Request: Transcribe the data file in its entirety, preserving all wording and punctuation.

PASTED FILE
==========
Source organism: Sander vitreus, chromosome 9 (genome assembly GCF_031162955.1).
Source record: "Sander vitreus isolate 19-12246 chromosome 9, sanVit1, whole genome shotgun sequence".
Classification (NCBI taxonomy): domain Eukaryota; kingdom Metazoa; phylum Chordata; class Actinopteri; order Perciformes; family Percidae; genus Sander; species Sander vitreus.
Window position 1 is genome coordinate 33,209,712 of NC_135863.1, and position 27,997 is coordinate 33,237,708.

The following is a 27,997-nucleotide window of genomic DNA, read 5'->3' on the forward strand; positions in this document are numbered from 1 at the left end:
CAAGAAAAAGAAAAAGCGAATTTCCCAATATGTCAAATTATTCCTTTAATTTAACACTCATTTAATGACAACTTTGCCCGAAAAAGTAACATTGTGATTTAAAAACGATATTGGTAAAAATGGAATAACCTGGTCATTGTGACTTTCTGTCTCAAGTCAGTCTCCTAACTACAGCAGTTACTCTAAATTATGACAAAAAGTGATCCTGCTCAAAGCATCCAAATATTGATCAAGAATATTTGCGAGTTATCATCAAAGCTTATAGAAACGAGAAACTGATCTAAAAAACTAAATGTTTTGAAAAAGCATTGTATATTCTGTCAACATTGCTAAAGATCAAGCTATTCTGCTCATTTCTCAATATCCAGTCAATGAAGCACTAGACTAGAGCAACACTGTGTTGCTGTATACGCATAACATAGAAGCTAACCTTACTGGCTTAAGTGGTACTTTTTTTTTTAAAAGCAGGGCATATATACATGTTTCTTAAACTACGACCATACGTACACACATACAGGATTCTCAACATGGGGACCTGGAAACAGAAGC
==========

Source organism: Sander vitreus, chromosome 9 (genome assembly GCF_031162955.1).
Source record: "Sander vitreus isolate 19-12246 chromosome 9, sanVit1, whole genome shotgun sequence".
Classification (NCBI taxonomy): domain Eukaryota; kingdom Metazoa; phylum Chordata; class Actinopteri; order Perciformes; family Percidae; genus Sander; species Sander vitreus.
Window position 1 is genome coordinate 33,209,712 of NC_135863.1, and position 27,997 is coordinate 33,237,708.

The following is a 27,997-nucleotide window of genomic DNA, read 5'->3' on the forward strand; positions in this document are numbered from 1 at the left end:
CAAGAAAAAGAAAAAGCGAATTTCCCAATATGTCAAATTATTCCTTTAATTTAACACTCATTTAATGACAACTTTGCCCGAAAAAGTAACATTGTGATTTAAAAACGATATTGGTAAAAATGGAATAACCTGGTCATTGTGACTTTCTGTCTCAAGTCAGTCTCCTAACTACAGCAGTTACTCTAAATTATGACAAAAAGTGATCCTGCTCAAAGCATCCAAATATTGATCAAGAATATTTGCGAGTTATCATCAAAGCTTATAGAAACGAGAAACTGATCTAAAAAACTAAATGTTTTGAAAAAGCATTGTATATTCTGTCAACATTGCTAAAGATCAAGCTATTCTGCTCATTTCTCAATATCCAGTCAATGAAGCACTAGACTAGAGCAACACTGTGTTGCTGTATACGCATAACATAGAAGCTAACCTTACTGGCTTAAGTGGTACTTTTTTTTTTAAAAGCAGGGCATATATACATGTTTCTTAAACTACGACCATACGTACACACATACAGGATTCTCAACATGGGGACCTGGAAACAGAAGC